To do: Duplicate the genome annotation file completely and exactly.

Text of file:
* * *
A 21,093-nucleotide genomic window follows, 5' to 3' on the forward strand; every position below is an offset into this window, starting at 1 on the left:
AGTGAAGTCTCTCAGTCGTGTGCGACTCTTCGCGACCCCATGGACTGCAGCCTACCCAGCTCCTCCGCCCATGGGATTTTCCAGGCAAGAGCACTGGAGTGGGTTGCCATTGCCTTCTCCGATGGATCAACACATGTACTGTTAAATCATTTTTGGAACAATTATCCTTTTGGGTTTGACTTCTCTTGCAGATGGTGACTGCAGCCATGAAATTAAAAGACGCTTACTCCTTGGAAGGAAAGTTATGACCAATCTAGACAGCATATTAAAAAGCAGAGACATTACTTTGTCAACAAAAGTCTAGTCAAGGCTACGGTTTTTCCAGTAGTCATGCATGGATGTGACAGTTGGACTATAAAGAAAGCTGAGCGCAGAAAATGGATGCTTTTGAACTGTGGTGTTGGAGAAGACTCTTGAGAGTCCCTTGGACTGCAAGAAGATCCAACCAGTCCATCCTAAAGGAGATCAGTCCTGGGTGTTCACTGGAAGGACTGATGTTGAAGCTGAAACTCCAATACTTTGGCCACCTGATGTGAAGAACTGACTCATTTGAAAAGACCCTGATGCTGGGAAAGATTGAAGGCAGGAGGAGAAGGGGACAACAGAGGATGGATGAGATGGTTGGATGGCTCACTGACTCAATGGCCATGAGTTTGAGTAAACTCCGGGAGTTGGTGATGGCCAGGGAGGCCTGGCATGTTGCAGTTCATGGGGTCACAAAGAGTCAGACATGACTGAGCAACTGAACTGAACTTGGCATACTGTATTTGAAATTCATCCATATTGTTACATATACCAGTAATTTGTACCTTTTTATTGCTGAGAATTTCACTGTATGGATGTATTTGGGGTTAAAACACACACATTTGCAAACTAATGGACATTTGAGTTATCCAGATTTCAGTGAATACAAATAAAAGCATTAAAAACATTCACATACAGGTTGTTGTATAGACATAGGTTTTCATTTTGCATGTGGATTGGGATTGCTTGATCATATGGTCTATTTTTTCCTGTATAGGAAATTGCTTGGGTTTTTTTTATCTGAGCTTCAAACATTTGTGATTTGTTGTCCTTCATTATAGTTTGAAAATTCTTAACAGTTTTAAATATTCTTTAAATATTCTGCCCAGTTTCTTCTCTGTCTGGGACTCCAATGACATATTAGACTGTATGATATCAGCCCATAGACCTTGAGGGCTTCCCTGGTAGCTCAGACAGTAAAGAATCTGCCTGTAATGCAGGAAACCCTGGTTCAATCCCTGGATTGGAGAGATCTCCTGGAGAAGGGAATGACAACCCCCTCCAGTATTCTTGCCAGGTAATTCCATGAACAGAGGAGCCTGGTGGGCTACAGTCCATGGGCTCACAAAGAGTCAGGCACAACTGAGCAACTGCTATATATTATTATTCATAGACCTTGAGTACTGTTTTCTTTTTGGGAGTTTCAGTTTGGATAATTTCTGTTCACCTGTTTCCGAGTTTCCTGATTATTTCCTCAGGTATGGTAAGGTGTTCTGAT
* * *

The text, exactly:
A 21,093-nucleotide genomic window follows, 5' to 3' on the forward strand; every position below is an offset into this window, starting at 1 on the left:
AGTGAAGTCTCTCAGTCGTGTGCGACTCTTCGCGACCCCATGGACTGCAGCCTACCCAGCTCCTCCGCCCATGGGATTTTCCAGGCAAGAGCACTGGAGTGGGTTGCCATTGCCTTCTCCGATGGATCAACACATGTACTGTTAAATCATTTTTGGAACAATTATCCTTTTGGGTTTGACTTCTCTTGCAGATGGTGACTGCAGCCATGAAATTAAAAGACGCTTACTCCTTGGAAGGAAAGTTATGACCAATCTAGACAGCATATTAAAAAGCAGAGACATTACTTTGTCAACAAAAGTCTAGTCAAGGCTACGGTTTTTCCAGTAGTCATGCATGGATGTGACAGTTGGACTATAAAGAAAGCTGAGCGCAGAAAATGGATGCTTTTGAACTGTGGTGTTGGAGAAGACTCTTGAGAGTCCCTTGGACTGCAAGAAGATCCAACCAGTCCATCCTAAAGGAGATCAGTCCTGGGTGTTCACTGGAAGGACTGATGTTGAAGCTGAAACTCCAATACTTTGGCCACCTGATGTGAAGAACTGACTCATTTGAAAAGACCCTGATGCTGGGAAAGATTGAAGGCAGGAGGAGAAGGGGACAACAGAGGATGGATGAGATGGTTGGATGGCTCACTGACTCAATGGCCATGAGTTTGAGTAAACTCCGGGAGTTGGTGATGGCCAGGGAGGCCTGGCATGTTGCAGTTCATGGGGTCACAAAGAGTCAGACATGACTGAGCAACTGAACTGAACTTGGCATACTGTATTTGAAATTCATCCATATTGTTACATATACCAGTAATTTGTACCTTTTTATTGCTGAGAATTTCACTGTATGGATGTATTTGGGGTTAAAACACACACATTTGCAAACTAATGGACATTTGAGTTATCCAGATTTCAGTGAATACAAATAAAAGCATTAAAAACATTCACATACAGGTTGTTGTATAGACATAGGTTTTCATTTTGCATGTGGATTGGGATTGCTTGATCATATGGTCTATTTTTTCCTGTATAGGAAATTGCTTGGGTTTTTTTTATCTGAGCTTCAAACATTTGTGATTTGTTGTCCTTCATTATAGTTTGAAAATTCTTAACAGTTTTAAATATTCTTTAAATATTCTGCCCAGTTTCTTCTCTGTCTGGGACTCCAATGACATATTAGACTGTATGATATCAGCCCATAGACCTTGAGGGCTTCCCTGGTAGCTCAGACAGTAAAGAATCTGCCTGTAATGCAGGAAACCCTGGTTCAATCCCTGGATTGGAGAGATCTCCTGGAGAAGGGAATGACAACCCCCTCCAGTATTCTTGCCAGGTAATTCCATGAACAGAGGAGCCTGGTGGGCTACAGTCCATGGGCTCACAAAGAGTCAGGCACAACTGAGCAACTGCTATATATTATTATTCATAGACCTTGAGTACTGTTTTCTTTTTGGGAGTTTCAGTTTGGATAATTTCTGTTCACCTGTTTCCGAGTTTCCTGATTATTTCCTCAGGTATGGTAAGGTGTTCTGAT